A year and a half before Mike Richards went Hollywood and joined the Los Angeles Kings, the Kings pursued another star forward playing in the Eastern Conference. Atlanta Thrashers winger Ilya Kovalchuk was on his way out of Georgia, and the Kings were salivating for star power. What could have happened is at the very least intriguing and could have altered the course of hockey history.
When the Thrashers were dangling Kovalchuk at the 2010 trade deadline, they wanted a king’s ransom — and Dean Lombardi surely thought about pulling the trigger. Among other considerations, the Thrashers wanted current team captain Dustin Brown, then 23-year old defenseman Jack Johnson and rising power forward Wayne Simmonds, a move that would have gutted the Kings’ franchise.
Eventually, the Kings pulled out of the “Kovy Sweepstakes” and the New Jersey Devils acquired the superstar winger, but this wasn’t the end of the courtship between the two parties. When Kovalchuk reached free agency a few months later, the Kings hotly pursued him and were willing to pay him upwards of $8 million per year.
Again, the Devils swooped in and re-signed Kovalchuk to a 15-year deal after a previously submitted 17-year deal had been rejected. Little did the Kings know they had dodged not one, but two bullets.
A year after missing out on Kovalchuk, the Kings made the big trade for Richards, and Simmons was the primary player sent to the Flyers in exchange. Eight months after that, the Kings brought in Richards’ former teammate Jeff Carter to aid the team’s scoring, with Jack Johnson being the principal component going to the Columbus Blue Jackets.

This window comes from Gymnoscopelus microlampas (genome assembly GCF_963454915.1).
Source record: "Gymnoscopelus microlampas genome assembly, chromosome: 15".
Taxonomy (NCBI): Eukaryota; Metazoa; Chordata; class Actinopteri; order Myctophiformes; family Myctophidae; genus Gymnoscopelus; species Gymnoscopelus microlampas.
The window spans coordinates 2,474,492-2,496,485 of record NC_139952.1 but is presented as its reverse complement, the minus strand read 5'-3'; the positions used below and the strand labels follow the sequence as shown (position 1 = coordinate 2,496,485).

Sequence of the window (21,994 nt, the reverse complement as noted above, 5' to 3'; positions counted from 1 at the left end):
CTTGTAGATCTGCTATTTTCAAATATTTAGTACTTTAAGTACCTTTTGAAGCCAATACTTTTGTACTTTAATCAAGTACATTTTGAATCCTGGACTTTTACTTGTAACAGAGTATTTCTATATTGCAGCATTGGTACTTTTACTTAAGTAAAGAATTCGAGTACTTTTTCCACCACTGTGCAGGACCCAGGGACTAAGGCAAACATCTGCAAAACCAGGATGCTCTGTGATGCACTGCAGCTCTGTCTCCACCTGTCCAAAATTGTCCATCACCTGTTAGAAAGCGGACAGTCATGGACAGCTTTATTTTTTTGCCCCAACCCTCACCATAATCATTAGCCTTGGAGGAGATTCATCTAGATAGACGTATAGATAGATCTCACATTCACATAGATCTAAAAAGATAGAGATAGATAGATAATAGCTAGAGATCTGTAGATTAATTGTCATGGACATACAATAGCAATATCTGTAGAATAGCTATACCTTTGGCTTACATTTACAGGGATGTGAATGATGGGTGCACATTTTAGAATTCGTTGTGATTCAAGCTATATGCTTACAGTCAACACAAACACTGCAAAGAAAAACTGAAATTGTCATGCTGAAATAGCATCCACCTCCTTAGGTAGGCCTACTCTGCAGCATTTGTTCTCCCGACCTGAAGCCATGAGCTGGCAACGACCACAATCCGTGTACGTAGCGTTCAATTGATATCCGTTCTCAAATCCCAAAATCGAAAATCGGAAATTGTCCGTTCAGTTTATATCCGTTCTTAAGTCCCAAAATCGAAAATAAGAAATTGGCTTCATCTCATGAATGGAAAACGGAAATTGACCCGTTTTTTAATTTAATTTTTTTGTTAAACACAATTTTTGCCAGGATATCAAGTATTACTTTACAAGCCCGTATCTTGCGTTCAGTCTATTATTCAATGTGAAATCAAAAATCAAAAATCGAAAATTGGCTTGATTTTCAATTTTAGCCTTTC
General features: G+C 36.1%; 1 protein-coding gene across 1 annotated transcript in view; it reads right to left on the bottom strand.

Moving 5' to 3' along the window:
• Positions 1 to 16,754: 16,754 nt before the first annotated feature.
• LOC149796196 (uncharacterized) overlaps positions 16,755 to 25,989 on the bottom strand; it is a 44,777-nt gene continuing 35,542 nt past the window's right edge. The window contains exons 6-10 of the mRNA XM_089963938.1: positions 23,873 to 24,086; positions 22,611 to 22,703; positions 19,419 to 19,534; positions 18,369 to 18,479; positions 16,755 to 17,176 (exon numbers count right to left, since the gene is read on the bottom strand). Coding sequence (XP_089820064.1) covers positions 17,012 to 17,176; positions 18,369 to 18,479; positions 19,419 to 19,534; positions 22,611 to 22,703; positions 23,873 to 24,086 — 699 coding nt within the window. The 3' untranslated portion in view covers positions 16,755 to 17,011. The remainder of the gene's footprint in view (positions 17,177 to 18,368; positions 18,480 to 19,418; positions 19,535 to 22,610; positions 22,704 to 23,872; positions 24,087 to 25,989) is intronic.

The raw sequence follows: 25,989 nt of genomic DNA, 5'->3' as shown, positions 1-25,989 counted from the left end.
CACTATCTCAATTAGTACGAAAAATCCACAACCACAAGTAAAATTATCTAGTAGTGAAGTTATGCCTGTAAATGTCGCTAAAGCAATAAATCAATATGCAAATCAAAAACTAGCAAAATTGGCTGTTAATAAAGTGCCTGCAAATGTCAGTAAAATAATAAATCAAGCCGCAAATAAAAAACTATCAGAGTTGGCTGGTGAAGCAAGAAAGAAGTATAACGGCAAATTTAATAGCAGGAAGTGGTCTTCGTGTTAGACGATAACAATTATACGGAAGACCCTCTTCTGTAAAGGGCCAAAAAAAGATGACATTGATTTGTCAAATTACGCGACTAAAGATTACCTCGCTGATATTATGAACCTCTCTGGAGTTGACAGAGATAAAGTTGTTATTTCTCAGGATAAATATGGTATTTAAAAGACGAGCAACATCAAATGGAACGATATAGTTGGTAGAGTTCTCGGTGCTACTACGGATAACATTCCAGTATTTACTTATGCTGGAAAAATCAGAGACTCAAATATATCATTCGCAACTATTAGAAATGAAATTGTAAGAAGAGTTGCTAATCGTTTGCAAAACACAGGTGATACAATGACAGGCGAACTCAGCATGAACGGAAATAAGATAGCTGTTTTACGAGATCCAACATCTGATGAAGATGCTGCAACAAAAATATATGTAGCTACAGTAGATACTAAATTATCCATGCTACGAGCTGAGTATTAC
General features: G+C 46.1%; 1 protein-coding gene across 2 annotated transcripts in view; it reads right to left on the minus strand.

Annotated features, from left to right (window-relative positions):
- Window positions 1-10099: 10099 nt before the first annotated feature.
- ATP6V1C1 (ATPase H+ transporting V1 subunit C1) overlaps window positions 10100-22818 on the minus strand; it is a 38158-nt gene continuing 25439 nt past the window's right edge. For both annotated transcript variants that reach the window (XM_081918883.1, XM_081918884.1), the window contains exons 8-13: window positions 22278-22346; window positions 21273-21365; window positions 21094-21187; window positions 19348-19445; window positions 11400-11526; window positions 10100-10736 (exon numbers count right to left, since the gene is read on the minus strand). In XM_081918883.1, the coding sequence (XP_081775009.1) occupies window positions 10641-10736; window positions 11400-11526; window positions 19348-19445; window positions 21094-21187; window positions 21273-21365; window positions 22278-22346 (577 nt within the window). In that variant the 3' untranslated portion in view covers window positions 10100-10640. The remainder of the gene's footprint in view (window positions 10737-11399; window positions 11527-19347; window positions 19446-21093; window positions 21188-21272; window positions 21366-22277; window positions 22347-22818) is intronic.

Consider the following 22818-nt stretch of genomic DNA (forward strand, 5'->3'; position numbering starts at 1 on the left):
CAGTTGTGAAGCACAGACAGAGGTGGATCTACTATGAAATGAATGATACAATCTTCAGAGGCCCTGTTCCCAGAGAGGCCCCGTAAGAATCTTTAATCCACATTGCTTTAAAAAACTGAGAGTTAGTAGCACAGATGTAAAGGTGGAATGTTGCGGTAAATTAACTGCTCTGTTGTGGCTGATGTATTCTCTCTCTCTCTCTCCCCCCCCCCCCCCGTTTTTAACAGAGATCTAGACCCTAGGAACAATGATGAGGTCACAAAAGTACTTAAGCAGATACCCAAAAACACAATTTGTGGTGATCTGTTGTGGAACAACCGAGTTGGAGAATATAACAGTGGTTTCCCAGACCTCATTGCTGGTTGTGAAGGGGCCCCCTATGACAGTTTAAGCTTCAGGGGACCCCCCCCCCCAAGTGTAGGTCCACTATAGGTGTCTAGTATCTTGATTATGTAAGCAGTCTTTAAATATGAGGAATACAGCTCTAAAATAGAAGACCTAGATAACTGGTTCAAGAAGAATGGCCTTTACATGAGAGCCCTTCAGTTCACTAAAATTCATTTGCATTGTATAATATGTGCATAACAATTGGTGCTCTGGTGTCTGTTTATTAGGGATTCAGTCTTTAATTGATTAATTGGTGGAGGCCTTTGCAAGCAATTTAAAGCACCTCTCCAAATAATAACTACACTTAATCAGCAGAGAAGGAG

Carter and Richards provided the Kings all the spark they needed as they won the 2012 Stanley Cup, beating Kovalchuk’s Devils in the Final.
As for Kovalchuk, he was a big part of the upstart Devils making the 2012 Stanley Cup Final and looked to be a big part of the team’s future. However, seemingly out of nowhere, he bolted Jersey and returned to Russia to play in the KHL in July, 2013. The return to Russia really messed things up for the Devils, and the team will be in a bit of a quagmire for the foreseeable future.
Sometimes the best moves you make are the ones you don’t make. Dean Lombardi should take pride in that he didn’t sell the farm for Kovalchuk, nor did he dish out an erroneous contract for him. The Kings have two Stanley Cups in three seasons, while the Devils have a Final appearance and the miserable reality of “what could have been” to show for Kovalchuk.